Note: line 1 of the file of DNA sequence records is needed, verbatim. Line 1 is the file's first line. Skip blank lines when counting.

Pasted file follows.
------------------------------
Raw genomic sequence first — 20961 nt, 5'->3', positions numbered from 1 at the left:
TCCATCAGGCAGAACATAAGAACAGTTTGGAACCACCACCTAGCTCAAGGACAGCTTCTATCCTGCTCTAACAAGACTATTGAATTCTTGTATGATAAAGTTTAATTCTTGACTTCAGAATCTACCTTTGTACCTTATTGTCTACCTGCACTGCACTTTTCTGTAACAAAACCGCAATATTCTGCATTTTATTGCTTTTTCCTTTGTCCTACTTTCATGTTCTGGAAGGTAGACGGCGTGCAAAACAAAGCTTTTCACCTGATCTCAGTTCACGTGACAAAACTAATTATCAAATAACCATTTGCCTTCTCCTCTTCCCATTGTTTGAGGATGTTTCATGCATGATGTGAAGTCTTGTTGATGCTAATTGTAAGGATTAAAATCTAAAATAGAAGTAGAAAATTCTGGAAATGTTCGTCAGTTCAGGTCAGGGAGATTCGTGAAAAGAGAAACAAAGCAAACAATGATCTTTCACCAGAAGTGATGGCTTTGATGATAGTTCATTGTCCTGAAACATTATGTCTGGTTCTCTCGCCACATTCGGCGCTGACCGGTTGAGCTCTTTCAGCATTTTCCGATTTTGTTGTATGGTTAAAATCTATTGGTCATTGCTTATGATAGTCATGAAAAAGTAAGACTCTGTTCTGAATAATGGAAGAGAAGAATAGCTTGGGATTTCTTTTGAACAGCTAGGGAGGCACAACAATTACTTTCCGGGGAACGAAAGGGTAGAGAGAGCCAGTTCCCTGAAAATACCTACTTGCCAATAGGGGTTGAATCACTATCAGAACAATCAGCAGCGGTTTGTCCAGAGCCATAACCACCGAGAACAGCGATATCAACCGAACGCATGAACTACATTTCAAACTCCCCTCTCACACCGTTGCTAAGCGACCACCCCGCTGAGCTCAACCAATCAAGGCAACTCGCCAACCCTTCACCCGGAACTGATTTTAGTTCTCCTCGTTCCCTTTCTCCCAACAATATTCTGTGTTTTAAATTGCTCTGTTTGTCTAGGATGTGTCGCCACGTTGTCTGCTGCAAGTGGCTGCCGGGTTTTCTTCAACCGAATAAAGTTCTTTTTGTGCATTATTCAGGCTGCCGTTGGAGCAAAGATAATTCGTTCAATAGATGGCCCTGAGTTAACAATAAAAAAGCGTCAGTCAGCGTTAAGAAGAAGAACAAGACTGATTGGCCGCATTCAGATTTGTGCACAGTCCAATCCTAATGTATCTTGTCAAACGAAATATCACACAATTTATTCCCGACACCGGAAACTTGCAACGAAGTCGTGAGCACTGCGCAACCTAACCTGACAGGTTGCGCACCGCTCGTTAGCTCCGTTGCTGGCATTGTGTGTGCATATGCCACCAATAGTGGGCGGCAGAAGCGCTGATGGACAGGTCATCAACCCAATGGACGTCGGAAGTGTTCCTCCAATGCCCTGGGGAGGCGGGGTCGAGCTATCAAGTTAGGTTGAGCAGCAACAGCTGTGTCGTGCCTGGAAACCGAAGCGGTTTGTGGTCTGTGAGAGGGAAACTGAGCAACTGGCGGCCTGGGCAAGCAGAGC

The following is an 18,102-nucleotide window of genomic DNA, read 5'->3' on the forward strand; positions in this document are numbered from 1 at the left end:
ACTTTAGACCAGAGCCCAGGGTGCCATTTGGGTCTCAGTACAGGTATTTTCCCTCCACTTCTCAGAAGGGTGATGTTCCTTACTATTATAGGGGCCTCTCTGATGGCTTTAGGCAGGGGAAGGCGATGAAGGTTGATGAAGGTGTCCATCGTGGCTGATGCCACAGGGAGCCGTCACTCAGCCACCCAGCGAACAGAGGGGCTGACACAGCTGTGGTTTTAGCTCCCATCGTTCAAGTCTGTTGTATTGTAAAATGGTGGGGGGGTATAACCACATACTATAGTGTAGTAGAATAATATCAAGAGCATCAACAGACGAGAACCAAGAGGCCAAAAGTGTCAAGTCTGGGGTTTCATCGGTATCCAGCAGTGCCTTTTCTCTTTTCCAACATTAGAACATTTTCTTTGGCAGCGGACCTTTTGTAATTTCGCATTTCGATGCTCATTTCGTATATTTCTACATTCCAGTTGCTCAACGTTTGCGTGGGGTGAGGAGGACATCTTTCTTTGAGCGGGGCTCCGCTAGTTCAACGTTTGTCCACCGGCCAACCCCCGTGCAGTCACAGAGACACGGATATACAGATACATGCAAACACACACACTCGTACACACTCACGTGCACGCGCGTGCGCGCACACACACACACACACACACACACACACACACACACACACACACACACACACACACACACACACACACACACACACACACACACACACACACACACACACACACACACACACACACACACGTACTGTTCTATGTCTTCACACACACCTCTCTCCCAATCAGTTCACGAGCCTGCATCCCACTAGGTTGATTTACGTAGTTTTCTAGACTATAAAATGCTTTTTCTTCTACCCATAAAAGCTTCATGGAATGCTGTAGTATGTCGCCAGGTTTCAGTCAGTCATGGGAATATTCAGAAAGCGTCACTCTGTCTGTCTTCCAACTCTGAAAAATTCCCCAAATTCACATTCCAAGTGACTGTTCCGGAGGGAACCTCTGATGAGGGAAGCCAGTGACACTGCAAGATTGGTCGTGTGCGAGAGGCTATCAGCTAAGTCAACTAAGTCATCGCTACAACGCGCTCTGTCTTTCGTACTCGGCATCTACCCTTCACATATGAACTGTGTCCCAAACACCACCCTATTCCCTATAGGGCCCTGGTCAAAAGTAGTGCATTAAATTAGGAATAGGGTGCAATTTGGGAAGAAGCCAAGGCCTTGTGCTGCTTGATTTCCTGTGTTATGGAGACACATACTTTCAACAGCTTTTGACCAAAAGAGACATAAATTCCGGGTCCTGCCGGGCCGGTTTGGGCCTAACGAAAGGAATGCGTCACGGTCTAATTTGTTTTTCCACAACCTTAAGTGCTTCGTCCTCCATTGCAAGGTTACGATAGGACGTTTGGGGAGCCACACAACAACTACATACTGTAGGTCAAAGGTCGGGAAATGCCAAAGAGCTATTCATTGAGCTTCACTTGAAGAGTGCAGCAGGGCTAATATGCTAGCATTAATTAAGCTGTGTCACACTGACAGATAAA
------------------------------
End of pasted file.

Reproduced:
Raw genomic sequence first — 20961 nt, 5'->3', positions numbered from 1 at the left: